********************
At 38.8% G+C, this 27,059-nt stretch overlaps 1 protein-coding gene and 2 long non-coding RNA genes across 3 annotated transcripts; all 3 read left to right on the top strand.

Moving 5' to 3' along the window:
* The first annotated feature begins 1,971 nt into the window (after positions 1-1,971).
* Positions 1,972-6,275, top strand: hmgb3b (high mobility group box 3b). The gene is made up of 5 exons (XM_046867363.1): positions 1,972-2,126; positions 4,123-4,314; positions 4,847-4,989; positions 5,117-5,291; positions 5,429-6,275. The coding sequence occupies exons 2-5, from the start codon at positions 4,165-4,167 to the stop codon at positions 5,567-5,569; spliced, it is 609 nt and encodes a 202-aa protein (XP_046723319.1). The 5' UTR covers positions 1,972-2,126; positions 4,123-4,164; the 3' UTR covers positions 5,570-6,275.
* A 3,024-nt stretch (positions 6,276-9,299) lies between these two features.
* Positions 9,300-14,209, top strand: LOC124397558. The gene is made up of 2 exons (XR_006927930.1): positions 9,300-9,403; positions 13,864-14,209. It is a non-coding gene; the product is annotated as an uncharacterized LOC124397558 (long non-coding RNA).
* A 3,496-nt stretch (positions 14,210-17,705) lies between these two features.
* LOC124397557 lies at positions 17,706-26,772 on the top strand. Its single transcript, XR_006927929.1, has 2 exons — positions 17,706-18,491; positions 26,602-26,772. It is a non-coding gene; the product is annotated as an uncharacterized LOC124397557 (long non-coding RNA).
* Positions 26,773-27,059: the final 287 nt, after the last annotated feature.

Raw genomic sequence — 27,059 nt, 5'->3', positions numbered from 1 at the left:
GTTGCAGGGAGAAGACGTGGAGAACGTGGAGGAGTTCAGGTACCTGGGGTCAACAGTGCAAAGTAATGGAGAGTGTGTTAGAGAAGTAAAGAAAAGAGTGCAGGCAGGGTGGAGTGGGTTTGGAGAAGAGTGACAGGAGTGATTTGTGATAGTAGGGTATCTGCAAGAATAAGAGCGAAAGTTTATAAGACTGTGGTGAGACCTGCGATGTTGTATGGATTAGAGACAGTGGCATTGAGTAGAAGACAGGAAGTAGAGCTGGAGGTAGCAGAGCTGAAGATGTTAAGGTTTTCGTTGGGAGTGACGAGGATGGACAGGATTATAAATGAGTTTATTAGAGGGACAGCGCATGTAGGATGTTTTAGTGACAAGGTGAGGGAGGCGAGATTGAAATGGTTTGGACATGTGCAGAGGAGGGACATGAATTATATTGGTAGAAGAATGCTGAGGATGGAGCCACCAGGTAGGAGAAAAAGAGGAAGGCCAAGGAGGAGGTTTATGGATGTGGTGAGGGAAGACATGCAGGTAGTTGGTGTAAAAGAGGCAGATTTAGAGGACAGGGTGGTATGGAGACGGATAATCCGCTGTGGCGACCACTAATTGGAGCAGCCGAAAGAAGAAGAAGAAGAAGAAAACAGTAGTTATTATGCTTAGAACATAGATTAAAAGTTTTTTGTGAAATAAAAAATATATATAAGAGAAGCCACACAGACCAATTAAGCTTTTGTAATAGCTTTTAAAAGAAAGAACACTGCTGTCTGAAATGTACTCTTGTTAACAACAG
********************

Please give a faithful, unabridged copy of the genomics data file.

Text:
At 38.8% G+C, this 27,059-nt stretch overlaps 1 protein-coding gene and 2 long non-coding RNA genes across 3 annotated transcripts; all 3 read left to right on the top strand.

Moving 5' to 3' along the window:
* The first annotated feature begins 1,971 nt into the window (after positions 1-1,971).
* Positions 1,972-6,275, top strand: hmgb3b (high mobility group box 3b). The gene is made up of 5 exons (XM_046867363.1): positions 1,972-2,126; positions 4,123-4,314; positions 4,847-4,989; positions 5,117-5,291; positions 5,429-6,275. The coding sequence occupies exons 2-5, from the start codon at positions 4,165-4,167 to the stop codon at positions 5,567-5,569; spliced, it is 609 nt and encodes a 202-aa protein (XP_046723319.1). The 5' UTR covers positions 1,972-2,126; positions 4,123-4,164; the 3' UTR covers positions 5,570-6,275.
* A 3,024-nt stretch (positions 6,276-9,299) lies between these two features.
* Positions 9,300-14,209, top strand: LOC124397558. The gene is made up of 2 exons (XR_006927930.1): positions 9,300-9,403; positions 13,864-14,209. It is a non-coding gene; the product is annotated as an uncharacterized LOC124397558 (long non-coding RNA).
* A 3,496-nt stretch (positions 14,210-17,705) lies between these two features.
* LOC124397557 lies at positions 17,706-26,772 on the top strand. Its single transcript, XR_006927929.1, has 2 exons — positions 17,706-18,491; positions 26,602-26,772. It is a non-coding gene; the product is annotated as an uncharacterized LOC124397557 (long non-coding RNA).
* Positions 26,773-27,059: the final 287 nt, after the last annotated feature.

Raw genomic sequence — 27,059 nt, 5'->3', positions numbered from 1 at the left:
GTTGCAGGGAGAAGACGTGGAGAACGTGGAGGAGTTCAGGTACCTGGGGTCAACAGTGCAAAGTAATGGAGAGTGTGTTAGAGAAGTAAAGAAAAGAGTGCAGGCAGGGTGGAGTGGGTTTGGAGAAGAGTGACAGGAGTGATTTGTGATAGTAGGGTATCTGCAAGAATAAGAGCGAAAGTTTATAAGACTGTGGTGAGACCTGCGATGTTGTATGGATTAGAGACAGTGGCATTGAGTAGAAGACAGGAAGTAGAGCTGGAGGTAGCAGAGCTGAAGATGTTAAGGTTTTCGTTGGGAGTGACGAGGATGGACAGGATTATAAATGAGTTTATTAGAGGGACAGCGCATGTAGGATGTTTTAGTGACAAGGTGAGGGAGGCGAGATTGAAATGGTTTGGACATGTGCAGAGGAGGGACATGAATTATATTGGTAGAAGAATGCTGAGGATGGAGCCACCAGGTAGGAGAAAAAGAGGAAGGCCAAGGAGGAGGTTTATGGATGTGGTGAGGGAAGACATGCAGGTAGTTGGTGTAAAAGAGGCAGATTTAGAGGACAGGGTGGTATGGAGACGGATAATCCGCTGTGGCGACCACTAATTGGAGCAGCCGAAAGAAGAAGAAGAAGAAGAAAACAGTAGTTATTATGCTTAGAACATAGATTAAAAGTTTTTTGTGAAATAAAAAATATATATAAGAGAAGCCACACAGACCAATTAAGCTTTTGTAATAGCTTTTAAAAGAAAGAACACTGCTGTCTGAAATGTACTCTTGTTAACAACAG